new survey | 

Pensioners ‘turning off fridges’ and ‘not using cookers’ as cost-of-living crisis worsens

An overwhelming majority of pensioners and senior citizens are worried about paying their energy bills and putting food on the table this winter

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Allison BrayIndependent.ie

An overwhelming majority of pensioners and senior citizens are worried about paying their energy bills and putting food on the table this winter, with some older people expressing outright fear over how they will cope, a new survey from the ALONE charity reveals.

The survey conducted ahead of the senior citizen charity’s Pre-Budget Submission found that 92pc of its members surveyed said they are very concerned about the rising cost of heat and energy, with 67pc of respondents worried about rising food costs and just under a third (32pc) worried about maintaining household appliances and other necessities in the event they break down.

Some have even turned off their fridges and are not using gas cookers any more as a result of the spiralling energy bills while others said they have cut back on necessities like meat and washing powder due to rising costs.

Close to three-quarters of respondents said they are “very or extremely” worried about the cost of living with close to two-thirds of respondents already struggling to pay their bills.

“Several people mentioned specifically that they were worried and fearful about their future as they got older, and concerned about what they would do if things got any worse. One respondent stated: “I fear that I won’t be able to heat my home and afford to eat come winter”, while another said they were “frightened for the first time in my life at the costs”.

Many have already expressed fears that they won’t be able to use their storage heaters this winter due to the escalating energy bills.

A majority of respondents (67pc) said the Government should do something in the upcoming Budget to reduce energy costs, increase payments to more vulnerable members of society (63pc) and reduce taxes such as VAT and excise duty.

Meanwhile, the charity is calling on the Government to ensure that the State Pension, the Living Alone Allowance and the Fuel Allowance are each increased by a minimum of €20 per week in the Budget.

It is also calling for further measures to be introduced across social protection, health, and housing to support older people throughout the winter and into next year.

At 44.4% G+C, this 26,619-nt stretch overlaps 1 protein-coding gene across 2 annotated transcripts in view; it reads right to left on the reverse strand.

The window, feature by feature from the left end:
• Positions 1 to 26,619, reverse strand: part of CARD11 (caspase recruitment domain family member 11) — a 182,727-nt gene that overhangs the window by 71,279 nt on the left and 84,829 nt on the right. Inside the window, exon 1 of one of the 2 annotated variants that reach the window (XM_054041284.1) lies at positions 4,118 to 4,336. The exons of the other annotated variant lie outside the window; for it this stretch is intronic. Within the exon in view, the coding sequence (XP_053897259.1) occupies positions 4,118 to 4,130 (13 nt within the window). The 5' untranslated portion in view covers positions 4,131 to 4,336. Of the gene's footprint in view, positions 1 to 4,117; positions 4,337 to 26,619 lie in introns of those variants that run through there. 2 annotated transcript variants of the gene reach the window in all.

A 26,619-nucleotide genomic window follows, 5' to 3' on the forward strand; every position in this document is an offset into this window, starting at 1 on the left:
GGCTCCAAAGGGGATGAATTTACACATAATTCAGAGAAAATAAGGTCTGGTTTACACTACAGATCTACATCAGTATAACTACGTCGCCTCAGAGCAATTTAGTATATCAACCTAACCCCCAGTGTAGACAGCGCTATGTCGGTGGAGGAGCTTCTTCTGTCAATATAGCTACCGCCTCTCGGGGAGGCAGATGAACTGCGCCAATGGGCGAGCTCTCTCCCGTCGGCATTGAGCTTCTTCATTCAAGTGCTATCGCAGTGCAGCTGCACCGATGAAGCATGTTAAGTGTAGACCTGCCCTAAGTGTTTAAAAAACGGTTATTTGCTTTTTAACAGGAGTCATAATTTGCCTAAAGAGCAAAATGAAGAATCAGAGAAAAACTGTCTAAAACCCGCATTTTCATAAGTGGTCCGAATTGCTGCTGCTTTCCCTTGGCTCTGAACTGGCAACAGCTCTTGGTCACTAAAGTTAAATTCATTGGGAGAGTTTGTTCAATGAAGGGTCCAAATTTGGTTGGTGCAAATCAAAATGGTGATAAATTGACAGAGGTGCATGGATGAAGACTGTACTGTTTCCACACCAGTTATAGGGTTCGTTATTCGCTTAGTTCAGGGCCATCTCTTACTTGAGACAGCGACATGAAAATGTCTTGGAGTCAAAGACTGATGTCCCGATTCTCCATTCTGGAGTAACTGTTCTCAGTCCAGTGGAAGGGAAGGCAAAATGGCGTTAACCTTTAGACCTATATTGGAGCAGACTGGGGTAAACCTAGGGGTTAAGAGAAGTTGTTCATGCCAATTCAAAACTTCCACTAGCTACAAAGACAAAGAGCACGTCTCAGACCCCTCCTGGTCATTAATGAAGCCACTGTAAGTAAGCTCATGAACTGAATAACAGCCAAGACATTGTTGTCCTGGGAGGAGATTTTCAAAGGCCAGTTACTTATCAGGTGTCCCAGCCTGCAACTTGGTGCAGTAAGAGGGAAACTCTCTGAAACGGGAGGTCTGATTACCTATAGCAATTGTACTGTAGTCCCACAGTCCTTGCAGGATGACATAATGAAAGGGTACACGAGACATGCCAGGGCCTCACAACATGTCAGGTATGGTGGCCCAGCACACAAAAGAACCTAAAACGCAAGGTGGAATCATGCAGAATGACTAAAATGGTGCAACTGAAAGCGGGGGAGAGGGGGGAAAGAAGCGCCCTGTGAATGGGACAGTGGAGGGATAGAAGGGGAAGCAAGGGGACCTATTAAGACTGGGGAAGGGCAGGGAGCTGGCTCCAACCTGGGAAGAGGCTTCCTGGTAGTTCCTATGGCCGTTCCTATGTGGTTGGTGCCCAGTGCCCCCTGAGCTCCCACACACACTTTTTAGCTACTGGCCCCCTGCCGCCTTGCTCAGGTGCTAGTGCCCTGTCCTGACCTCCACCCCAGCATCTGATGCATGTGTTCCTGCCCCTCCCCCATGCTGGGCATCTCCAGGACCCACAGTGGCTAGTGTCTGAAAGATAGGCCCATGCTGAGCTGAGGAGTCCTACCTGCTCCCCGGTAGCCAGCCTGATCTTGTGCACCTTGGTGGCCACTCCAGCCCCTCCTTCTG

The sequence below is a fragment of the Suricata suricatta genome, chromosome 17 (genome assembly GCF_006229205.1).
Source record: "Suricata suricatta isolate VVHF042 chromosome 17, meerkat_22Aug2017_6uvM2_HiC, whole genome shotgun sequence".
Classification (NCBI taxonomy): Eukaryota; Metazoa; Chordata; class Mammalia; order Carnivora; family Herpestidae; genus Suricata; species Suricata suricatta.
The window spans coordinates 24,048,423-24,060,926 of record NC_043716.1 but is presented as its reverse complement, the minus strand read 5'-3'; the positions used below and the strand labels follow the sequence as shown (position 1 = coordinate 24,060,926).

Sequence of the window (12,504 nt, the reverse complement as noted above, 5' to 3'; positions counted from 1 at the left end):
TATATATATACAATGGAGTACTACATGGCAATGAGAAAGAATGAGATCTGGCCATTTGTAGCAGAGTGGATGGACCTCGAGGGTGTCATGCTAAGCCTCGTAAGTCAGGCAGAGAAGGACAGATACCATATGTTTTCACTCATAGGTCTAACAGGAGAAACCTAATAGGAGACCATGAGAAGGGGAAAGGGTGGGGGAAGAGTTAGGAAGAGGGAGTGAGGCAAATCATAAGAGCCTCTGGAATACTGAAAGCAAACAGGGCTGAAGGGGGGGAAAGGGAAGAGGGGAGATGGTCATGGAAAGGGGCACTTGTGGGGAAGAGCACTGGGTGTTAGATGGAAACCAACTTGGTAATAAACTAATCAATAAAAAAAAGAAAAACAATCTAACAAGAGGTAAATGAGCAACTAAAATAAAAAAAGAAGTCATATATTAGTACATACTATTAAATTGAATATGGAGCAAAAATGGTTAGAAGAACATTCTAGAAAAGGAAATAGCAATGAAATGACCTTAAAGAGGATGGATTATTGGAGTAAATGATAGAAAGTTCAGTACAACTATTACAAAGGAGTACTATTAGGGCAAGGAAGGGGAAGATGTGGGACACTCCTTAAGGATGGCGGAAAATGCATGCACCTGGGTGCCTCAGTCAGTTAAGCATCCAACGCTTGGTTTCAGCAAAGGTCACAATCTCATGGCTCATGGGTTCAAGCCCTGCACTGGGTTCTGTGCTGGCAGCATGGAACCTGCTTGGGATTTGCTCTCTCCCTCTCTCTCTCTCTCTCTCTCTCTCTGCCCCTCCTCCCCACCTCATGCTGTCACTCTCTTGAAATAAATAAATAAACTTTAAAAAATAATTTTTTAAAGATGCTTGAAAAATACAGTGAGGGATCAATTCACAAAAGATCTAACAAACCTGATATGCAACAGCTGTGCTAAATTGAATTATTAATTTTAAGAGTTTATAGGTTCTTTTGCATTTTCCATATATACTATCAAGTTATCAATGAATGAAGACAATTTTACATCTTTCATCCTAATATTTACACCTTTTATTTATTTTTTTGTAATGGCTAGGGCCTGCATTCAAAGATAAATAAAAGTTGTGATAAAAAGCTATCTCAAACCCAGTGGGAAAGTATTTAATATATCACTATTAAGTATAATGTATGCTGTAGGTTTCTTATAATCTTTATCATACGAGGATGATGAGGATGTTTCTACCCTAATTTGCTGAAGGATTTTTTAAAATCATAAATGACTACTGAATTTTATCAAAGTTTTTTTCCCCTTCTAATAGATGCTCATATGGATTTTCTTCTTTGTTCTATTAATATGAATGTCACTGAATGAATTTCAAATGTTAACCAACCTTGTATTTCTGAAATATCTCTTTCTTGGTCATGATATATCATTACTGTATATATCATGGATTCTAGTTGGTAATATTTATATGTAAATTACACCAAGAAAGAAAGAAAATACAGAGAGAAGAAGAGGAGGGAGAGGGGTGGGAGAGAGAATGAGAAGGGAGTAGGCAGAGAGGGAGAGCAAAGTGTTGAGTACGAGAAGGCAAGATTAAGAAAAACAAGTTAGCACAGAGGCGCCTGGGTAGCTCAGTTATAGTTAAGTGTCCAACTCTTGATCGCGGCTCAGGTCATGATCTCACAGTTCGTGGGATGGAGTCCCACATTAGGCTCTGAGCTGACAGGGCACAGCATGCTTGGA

“Repeated increases in the cost of fuel, food, and other expenses have become unmanageable for older people. Budget 2023 has the opportunity to be a turning point. This year, the Budget is the main source of hope for many older people ahead of what we have been told will be an extremely difficult winter. We urge Government to make the right decisions this year. Increases to supports in Budget 2023 are critical for older people, and all experiencing poverty and deprivation, in light of the ongoing cost of living crisis,” said ALONE CEO Sean Moynihan.

He said: “Older people’s difficulties have been steadily increasing in recent years, and now the situation has become critical. People aged 65 and older were the only group to see increases across all three poverty rates between 2020 and 2021. Now, some older people say they are fearful for the first time in their lives regarding the increase in costs. Older people have been promised better than this, and so far, that promise hasn’t been kept.”

“Some of the conversation in recent days has pitted younger people against older people. We must not let age become a battleground. We believe that everyone should have a decent standard of living, including older people,” he added.

“We must take into consideration that roughly 92,000 older people are living in or at risk of poverty in Ireland today – that is more than the population of counties Longford and Leitrim, combined. Older people living alone have the lowest median income of all households, and those in rural areas will not even meet the minimum essential standard of living on their income. No one should find this acceptable.”

“The stereotype of all older people as being wealthy and secure is not reflective of the population today, nor will it be reflective in the years to come. The story is not as simple as ‘older people versus younger people’, the ‘haves’ versus the ‘have nots’, much as many would wish it were. At ALONE for example we still come across cases of older people who do not have indoor toilets in their homes,” he said.


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